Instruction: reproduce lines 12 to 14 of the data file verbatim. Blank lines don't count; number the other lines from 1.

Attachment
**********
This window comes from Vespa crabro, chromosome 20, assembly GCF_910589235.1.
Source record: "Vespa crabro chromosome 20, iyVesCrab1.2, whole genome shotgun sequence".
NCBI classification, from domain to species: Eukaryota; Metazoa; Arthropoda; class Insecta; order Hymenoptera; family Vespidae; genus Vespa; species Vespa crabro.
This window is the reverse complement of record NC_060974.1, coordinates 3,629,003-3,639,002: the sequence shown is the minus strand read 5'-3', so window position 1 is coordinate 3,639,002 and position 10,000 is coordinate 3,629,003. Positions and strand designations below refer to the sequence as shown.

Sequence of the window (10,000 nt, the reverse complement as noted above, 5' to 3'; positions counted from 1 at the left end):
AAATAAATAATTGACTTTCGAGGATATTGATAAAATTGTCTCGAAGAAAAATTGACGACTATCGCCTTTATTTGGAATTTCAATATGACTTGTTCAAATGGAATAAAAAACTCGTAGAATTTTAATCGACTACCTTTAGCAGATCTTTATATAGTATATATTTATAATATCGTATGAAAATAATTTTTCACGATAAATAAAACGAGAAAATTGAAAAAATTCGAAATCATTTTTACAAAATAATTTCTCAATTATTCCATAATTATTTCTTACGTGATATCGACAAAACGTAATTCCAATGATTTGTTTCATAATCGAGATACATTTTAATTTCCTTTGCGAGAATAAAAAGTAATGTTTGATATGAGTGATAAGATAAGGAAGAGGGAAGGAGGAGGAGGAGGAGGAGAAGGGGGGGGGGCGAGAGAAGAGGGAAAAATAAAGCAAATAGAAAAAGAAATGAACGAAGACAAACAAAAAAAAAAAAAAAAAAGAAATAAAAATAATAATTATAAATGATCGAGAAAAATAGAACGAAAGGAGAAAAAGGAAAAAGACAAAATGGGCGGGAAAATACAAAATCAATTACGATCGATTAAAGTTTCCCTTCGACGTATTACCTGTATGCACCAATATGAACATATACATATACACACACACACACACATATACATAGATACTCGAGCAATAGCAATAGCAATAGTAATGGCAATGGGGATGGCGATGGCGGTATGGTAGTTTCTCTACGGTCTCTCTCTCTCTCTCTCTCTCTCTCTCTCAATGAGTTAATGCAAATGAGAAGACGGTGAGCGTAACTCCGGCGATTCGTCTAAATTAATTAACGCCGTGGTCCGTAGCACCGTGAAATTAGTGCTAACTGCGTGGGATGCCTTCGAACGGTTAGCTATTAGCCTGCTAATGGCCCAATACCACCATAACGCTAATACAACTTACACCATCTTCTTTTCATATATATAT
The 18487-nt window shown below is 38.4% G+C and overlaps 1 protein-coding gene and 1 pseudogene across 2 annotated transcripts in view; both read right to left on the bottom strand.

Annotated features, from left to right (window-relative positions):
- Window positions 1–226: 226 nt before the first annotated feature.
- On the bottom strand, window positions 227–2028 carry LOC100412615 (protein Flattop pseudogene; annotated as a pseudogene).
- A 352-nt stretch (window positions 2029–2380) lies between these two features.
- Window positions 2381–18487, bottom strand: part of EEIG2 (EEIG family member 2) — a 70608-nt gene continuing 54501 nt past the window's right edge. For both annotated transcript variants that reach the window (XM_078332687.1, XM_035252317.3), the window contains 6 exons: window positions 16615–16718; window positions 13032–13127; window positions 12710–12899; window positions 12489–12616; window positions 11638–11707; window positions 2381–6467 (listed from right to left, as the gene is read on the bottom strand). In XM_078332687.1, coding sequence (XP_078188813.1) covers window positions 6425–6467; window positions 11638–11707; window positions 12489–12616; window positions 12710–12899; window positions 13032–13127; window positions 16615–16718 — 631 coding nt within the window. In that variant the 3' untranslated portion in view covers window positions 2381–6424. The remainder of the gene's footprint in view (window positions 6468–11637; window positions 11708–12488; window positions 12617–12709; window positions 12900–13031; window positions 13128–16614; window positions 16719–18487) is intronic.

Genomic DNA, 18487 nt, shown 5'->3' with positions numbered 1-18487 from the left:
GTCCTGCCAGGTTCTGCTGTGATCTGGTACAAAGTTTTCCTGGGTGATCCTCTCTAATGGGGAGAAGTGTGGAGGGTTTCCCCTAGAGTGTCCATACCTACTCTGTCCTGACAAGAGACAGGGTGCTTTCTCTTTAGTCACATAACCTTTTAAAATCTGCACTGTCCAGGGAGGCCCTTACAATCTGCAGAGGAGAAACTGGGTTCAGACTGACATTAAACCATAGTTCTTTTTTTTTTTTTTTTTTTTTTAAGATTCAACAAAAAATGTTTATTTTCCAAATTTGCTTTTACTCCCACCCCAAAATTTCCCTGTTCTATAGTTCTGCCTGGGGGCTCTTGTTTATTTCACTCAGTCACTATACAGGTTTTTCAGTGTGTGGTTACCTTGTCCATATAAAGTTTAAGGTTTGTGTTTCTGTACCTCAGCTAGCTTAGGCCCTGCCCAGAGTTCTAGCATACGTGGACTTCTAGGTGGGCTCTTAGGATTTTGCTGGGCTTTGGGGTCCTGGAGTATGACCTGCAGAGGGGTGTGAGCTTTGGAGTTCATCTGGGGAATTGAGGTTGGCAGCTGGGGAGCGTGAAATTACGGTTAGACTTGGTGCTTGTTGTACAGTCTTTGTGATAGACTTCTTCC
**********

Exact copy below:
- Window positions 2381–18487, bottom strand: part of EEIG2 (EEIG family member 2) — a 70608-nt gene continuing 54501 nt past the window's right edge. For both annotated transcript variants that reach the window (XM_078332687.1, XM_035252317.3), the window contains 6 exons: window positions 16615–16718; window positions 13032–13127; window positions 12710–12899; window positions 12489–12616; window positions 11638–11707; window positions 2381–6467 (listed from right to left, as the gene is read on the bottom strand). In XM_078332687.1, coding sequence (XP_078188813.1) covers window positions 6425–6467; window positions 11638–11707; window positions 12489–12616; window positions 12710–12899; window positions 13032–13127; window positions 16615–16718 — 631 coding nt within the window. In that variant the 3' untranslated portion in view covers window positions 2381–6424. The remainder of the gene's footprint in view (window positions 6468–11637; window positions 11708–12488; window positions 12617–12709; window positions 12900–13031; window positions 13128–16614; window positions 16719–18487) is intronic.

Genomic DNA, 18487 nt, shown 5'->3' with positions numbered 1-18487 from the left:
GTCCTGCCAGGTTCTGCTGTGATCTGGTACAAAGTTTTCCTGGGTGATCCTCTCTAATGGGGAGAAGTGTGGAGGGTTTCCCCTAGAGTGTCCATACCTACTCTGTCCTGACAAGAGACAGGGTGCTTTCTCTTTAGTCACATAACCTTTTAAAATCTGCACTGTCCAGGGAGGCCCTTACAATCTGCAGAGGAGAAACTGGGTTCAGACTGACATTAAACCATAGTTCTTTTTTTTTTTTTTTTTTTTTTAAGATTCAACAAAAAATGTTTATTTTCCAAATTTGCTTTTACTCCCACCCCAAAATTTCCCTGTTCTATAGTTCTGCCTGGGGGCTCTTGTTTATTTCACTCAGTCACTATACAGGTTTTTCAGTGTGTGGTTACCTTGTCCATATAAAGTTTAAGGTTTGTGTTTCTGTACCTCAGCTAGCTTAGGCCCTGCCCAGAGTTCTAGCATACGTGGACTTCTAGGTGGGCTCTTAGGATTTTGCTGGGCTTTGGGGTCCTGGAGTATGACCTGCAGAGGGGTGTGAGCTTTGGAGTTCATCTGGGGAATTGAGGTTGGCAGCTGGGGAGCGTGAAATTACGGTTAGACTTGGTGCTTGTTGTACAGTCTTTGTGATAGACTTCTTCC